Attention – Mountain lions
Golf and wine make me sleepy and so I retreat to my tree-lined cottage for a nap. I just have to find it first. The resort is spread out and it would take me 10 minutes to walk from the lobby to my cottage. Thankfully two employees in “uniform” – shorts and a T-shirt, (it’s California after all) – who are cruising through the property on golf carts (ah, here they are!), guide me in my car to the cottage and carry my suitcases into my luxurious home for the next two nights.
I am staying in a small house with a balcony, granite bathroom, a king sized bed and absolute tranquility. Two hours later I remember why I am here – to “work!” I swing my well rested bones out of bed and decide to take a short hike before the next round of wine tasting and dinner.
Whoever looks for nature at the Meadowood has no trouble finding it. Right behind the cottages is a myriad of small hiking trails that allow guests with wanderlust to track a couple of miles through the hills of the property. It is a sunny afternoon in the spring and I am happy as I am well rested and truly grateful for my line of work when I – with a loud “What the ..?” – come to a screeching halt.
Right in front of my eyes is a poster, nailed to a tree, which announces: “CAUTION! Please beware of the mountain lion sightings in the area. Hike at your own risk! Do NOT hike or jog alone!” Have you ever heard such a thing? I am shaking my head. Scaremonger – your name is America.
“Ridiculous”, I think and march on into the wilderness all by myself. By now I´ve lived long enough in America to know that this poster is there for insurance reasons. So that no guest can later claim they were not warned, just in case they were nibbled on by a mountain lion, which is as likely as winning the lottery. In Europe, where I am from, this would not happen. You hike at your own risk and cannot sue anybody for being stupid or ignorant.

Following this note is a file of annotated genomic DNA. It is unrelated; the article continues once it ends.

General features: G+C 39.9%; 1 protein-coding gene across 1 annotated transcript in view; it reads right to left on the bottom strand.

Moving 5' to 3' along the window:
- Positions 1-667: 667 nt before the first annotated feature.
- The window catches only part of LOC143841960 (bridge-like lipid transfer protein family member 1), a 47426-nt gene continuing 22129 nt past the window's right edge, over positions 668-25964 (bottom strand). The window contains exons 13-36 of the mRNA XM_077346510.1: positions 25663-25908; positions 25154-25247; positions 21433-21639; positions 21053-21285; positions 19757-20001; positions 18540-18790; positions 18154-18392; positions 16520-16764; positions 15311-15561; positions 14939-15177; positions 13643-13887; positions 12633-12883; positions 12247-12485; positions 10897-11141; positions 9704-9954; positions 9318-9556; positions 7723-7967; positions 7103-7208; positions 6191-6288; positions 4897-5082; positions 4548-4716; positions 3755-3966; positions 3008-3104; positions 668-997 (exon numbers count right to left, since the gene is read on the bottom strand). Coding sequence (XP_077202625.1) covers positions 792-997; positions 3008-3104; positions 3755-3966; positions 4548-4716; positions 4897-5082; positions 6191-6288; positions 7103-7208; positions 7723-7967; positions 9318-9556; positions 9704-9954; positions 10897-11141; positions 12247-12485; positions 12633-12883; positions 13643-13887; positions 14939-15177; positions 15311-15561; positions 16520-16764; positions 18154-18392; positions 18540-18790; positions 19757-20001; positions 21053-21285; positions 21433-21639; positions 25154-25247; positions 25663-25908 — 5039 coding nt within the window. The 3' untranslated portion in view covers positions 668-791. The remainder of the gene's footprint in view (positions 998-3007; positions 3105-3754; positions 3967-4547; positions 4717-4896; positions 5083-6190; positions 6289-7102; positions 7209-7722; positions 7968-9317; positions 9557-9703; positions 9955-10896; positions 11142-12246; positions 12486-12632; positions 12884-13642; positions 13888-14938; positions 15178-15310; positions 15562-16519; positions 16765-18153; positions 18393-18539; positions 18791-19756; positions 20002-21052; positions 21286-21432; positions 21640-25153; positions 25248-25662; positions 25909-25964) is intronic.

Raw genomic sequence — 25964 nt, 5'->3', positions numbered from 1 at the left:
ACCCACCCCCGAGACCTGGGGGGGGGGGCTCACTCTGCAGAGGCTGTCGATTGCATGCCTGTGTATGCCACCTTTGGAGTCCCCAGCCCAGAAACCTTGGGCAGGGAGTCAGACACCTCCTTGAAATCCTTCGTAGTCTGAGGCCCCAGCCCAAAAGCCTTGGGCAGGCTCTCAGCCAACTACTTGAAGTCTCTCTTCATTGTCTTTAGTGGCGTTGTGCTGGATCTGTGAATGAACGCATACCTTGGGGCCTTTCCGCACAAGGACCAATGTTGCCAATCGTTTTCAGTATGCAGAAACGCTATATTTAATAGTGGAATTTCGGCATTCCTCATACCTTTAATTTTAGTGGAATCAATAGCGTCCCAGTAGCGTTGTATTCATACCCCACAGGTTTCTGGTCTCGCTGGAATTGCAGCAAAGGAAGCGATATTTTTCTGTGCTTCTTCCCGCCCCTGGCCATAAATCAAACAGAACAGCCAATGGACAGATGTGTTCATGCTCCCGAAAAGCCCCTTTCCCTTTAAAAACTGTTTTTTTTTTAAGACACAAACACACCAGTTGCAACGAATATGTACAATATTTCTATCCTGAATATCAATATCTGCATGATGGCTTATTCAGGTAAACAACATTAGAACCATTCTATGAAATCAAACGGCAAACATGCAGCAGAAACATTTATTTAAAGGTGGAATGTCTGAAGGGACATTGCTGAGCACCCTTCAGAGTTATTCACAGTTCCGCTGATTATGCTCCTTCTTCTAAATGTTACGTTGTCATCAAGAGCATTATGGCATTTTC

I picked a narrow track with lush bushes and trees on either side. I can hardly see more than a few feet to either side as I climb the hill. It takes me up about 600 feet before I look over my shoulder for the first time. Wasn’t there a rustling in the bushes? Didn’t I read about a female jogger whose neck was bitten through by a mountain lion? My heartbeat rises, and not just because of the altitude.
The truth is: I am the biggest threat to myself. I spent a summer at the border of northern California, Nevada and Oregon with my friends, died-in-the-wool cowboys with weathered faces, spurs and dead animals in their freezers that they hunted for themselves. They never left without their pistols because in ‘mountain lion land’ the Glock (from my homeland Austria, by the way) is your best friend. And I remember how uneasy the horses got when they got wind of a mountain lion close by.
Sure, I know that I am not in nowhere land. I’m on a widespread 4-star property, but still. I’ve observed enough wild mustangs in the high desert, stumbled upon brown bears and froze before rattle snakes to know that the saying “They are more afraid of you than the other way round and will take off right away” is just that. A saying. Scaremonger – your true name is Bettina.
So the hike turns out as it must turn out: I get a mild neck pain, because I constantly glance over my shoulder. I hit the ground when I fell over a root since I can’t see forwards when scanning for wild animals behind me. At some point I start talking to my friends in New York on my cellphone so that at least somebody will know when I fall victim to the wilderness here. My tranquility and composure is gone.
When I come upon a wide dirt road I abandon my hike and head back to Meadowood, right into the arms of Master Sommelier Gilles de Chambure. There I instantly feel at ease…. Click here for the second part.
Category: Explore the World With Me